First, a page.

California's three-year drought has entered a new phase of concern, as the state moves on from its driest year in 119 years of record keeping and enters an unrelenting 2014. Land isn't the only thing drying up, however, as the drought's economic impacts are dangerously closing in on the state's financial resources.
With the 4th highest state income tax rate (13.3%), one of the highest average sales tax rates (8.4%) and the 17th highest property tax rates in the nation, there are very few sensible stop-gap revenue raising options left for the government to consider.
With no end to the drought in sight, ratings agencies may be visiting the Golden State soon to review its "A/A1 positive" credit evaluation. Investors are well advised to review their California municipal and mutual fund investments to assess credit-risk exposure during the state's hobbled economic recovery.
While the state has deep roots in technology and manufacturing, the agricultural sector - the most productive in the U.S. - is particularly vulnerable. Investors should carefully consider the consequences of these conditions on municipal credits in their portfolio, the response measures those issuers may have implemented and the risk-based returns they now offer.
Rural Communities Exposed
In a state with a $2 trillion gross domestic product, which exceeds every other state and would appear between Russia and Italy on an international top 10 list, the drought has broad significance. California is no stranger to water shortages, but the unique conditions of this drought have strangled areas that typically export water to drier regions.
Under the best conditions, the distribution of water throughout the state is managed by a complex system of municipal, state and federal water suppliers. The severity of the current drought has forced some of these suppliers to drastically reduce the amount of water they will be delivering to customers this year.
The shortage is expected to have a disparate impact across the state. Metropolitan areas are generally more capable of combating the drought than smaller municipalities and rural communities without the financial resources.
Los Angeles is a model of a well-prepared metropolitan area, with water supply plans designed around three and four-year drought cycles and adequate reserves of both water and financial resources to weather years of reduced water allocations.
Tempering the effects of the drought is key in this region, as over one third of California's GDP is produced here.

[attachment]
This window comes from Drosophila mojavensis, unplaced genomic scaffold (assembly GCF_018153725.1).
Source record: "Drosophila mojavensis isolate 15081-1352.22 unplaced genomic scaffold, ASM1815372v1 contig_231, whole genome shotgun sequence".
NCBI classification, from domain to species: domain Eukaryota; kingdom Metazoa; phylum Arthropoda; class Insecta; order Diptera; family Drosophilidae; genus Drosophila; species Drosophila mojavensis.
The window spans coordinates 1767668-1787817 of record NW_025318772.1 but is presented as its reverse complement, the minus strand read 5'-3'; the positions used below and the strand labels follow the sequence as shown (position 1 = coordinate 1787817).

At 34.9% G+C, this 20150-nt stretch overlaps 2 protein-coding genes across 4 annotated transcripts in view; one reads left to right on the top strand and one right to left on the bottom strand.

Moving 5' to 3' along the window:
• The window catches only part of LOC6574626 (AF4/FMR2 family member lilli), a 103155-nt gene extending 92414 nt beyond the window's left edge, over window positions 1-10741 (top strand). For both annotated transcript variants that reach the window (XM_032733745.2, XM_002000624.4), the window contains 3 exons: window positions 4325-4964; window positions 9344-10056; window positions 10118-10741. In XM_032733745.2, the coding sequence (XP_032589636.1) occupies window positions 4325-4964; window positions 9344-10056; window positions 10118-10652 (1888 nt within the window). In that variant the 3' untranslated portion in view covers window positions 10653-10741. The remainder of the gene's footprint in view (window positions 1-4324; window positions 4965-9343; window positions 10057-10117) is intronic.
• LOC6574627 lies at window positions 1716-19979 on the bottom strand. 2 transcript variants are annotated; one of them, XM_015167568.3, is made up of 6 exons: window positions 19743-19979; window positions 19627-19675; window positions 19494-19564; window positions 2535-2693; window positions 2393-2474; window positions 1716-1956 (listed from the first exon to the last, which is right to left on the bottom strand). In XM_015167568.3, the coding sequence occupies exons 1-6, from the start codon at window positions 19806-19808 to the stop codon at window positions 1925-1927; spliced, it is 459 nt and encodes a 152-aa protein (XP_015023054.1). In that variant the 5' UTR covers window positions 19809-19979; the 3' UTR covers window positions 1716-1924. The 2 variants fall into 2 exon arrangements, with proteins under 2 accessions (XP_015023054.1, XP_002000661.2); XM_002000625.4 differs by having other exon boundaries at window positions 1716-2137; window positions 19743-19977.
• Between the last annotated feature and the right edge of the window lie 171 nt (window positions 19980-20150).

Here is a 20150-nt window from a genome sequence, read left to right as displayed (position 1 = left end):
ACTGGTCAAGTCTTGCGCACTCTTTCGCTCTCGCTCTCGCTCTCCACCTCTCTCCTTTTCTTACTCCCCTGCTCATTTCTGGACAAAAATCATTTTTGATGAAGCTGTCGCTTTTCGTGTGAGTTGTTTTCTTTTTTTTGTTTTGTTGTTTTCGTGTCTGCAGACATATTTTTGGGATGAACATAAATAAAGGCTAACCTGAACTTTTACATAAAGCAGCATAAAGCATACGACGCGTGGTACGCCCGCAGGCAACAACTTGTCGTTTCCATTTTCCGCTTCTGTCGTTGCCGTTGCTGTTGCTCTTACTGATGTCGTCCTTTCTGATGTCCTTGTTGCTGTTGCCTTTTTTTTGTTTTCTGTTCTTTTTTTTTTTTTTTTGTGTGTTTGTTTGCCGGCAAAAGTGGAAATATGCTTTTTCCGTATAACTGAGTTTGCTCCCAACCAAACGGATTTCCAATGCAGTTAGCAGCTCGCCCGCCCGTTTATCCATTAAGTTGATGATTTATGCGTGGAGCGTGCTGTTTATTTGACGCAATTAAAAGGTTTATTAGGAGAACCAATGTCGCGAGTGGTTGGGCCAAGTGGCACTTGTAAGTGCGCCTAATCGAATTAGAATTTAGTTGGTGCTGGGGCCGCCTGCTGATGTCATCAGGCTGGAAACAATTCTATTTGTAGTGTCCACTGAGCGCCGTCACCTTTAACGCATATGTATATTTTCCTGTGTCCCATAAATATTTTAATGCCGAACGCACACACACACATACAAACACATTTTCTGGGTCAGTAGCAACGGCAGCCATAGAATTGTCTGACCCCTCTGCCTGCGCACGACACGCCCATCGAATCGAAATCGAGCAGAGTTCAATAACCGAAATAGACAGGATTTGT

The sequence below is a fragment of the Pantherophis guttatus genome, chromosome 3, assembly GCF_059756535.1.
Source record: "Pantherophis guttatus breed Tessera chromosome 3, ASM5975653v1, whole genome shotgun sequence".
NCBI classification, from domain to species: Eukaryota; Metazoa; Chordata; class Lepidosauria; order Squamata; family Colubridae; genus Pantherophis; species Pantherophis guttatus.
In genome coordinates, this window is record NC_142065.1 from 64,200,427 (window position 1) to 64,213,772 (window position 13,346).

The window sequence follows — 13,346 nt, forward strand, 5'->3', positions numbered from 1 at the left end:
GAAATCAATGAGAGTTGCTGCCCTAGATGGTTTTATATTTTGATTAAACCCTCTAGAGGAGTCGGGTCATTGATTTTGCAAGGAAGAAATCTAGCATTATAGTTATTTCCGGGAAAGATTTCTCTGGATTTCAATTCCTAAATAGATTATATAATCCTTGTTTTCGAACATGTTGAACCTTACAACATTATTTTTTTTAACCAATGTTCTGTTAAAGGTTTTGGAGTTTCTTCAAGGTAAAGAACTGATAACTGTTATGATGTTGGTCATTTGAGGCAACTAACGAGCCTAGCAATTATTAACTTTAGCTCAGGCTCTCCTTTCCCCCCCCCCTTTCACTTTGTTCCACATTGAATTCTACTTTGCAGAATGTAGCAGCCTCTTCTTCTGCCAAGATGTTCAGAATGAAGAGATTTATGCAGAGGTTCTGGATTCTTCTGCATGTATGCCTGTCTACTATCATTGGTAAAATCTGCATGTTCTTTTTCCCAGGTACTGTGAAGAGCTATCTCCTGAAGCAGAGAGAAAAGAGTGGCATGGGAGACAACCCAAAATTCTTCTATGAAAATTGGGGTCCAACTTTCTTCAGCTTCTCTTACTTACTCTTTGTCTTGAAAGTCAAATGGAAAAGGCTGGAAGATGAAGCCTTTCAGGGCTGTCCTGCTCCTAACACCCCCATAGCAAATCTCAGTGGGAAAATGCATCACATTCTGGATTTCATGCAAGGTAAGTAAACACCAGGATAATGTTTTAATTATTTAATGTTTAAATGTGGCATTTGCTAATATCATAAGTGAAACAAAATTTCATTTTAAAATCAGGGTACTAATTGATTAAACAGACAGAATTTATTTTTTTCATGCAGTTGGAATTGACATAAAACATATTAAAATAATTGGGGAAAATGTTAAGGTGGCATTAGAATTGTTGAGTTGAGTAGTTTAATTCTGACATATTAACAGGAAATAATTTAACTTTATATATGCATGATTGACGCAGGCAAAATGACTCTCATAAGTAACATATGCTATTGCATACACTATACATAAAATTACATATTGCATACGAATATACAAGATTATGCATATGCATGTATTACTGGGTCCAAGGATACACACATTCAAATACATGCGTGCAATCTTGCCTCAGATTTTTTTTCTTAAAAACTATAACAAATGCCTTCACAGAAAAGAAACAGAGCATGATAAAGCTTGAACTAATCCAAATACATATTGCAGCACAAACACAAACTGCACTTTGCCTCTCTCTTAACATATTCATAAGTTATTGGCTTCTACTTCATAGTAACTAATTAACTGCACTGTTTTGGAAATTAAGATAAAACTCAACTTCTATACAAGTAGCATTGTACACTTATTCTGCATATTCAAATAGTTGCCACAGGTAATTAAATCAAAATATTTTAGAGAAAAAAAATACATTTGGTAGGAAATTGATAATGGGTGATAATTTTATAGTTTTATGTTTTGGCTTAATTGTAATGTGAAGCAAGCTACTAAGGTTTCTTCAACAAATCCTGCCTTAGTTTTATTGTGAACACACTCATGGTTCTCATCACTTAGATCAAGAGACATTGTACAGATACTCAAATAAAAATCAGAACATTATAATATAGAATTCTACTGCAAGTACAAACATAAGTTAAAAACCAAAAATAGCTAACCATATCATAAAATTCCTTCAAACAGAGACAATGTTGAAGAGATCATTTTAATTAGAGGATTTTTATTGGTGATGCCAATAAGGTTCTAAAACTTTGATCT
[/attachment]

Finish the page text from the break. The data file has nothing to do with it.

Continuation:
Although the majority of California's GDP comes from sectors that are modest water users or located in areas near water supplies, the water-reliant agricultural economy is suffering. The California Farm Bureau Federation has projected that hundreds of thousands of acres of fertile farmland will go unplanted this year due to water shortages. With six percent of California's total economy tied to agriculture, the drought is jeopardizing up to $11 billion in revenue
The debt service coverage ratio is one reliable way to evaluate municipalities' ability to handle financial strain. While most local water agencies in California are experiencing a reduction in capacity, there is a growing disparity between stronger and weaker credits. The median debt service coverage ratio of California local water agencies is the highest ratio since 2008 at 2.7 times.
While the current median ratios remain healthy, select credits have shown a reduction in debt coverage ratios over the past several years. For instance, the Central Basin Municipal Water District ( Aa3) with a .65 ratio, Central Coast Water Authority (Aa3) with a .97 coverage ratio and Kern County Water Agency Improvement district 4 (Aa3) with a 1.07 coverage ratio have all exhibited declining revenues with increasing debt liabilities over the last couple years which has led to a declining debt service coverage ratio.
Agencies can either raise rates, putting an additional, unpopular burden on the community, or adjust budgets to closely match future anticipated revenues. There are two problems with the second scenario though. Debt costs are typically already set, so only an increase in revenues can improve the ratio, and as consumers acclimate to new water restrictions consumers' demand may not return to previous levels.
An additional factor to consider is tourism, which is California's third largest employer and the fifth largest contributor to its GDP. The industry is already experiencing the consequences of the drought and ski resorts that normally open in December are still closed due to low snowfall levels and unusually high temperatures. These business closures are affecting the tax bases of these communities, and without improved conditions, further damage may be unavoidable.
Not Just California
California's wet season extends from roughly November through March, and relief may come soon, but 2013's historical drought is daunting. While California is attracting the most attention, a large portion of the Western U.S. is experiencing similar conditions with lower economic consequences.
It is increasingly important that investors consider the consequences of drought conditions to municipal credits in their portfolio and weigh those risks against both the response measures those municipalities may have implemented and return premium they expect to earn by investing in these at-risk credits.
Robert G. Smith, an investment manager with over 30 years of industry experience,
is President, Chief Investment Officer and Co-Founder at Sage Advisory Services.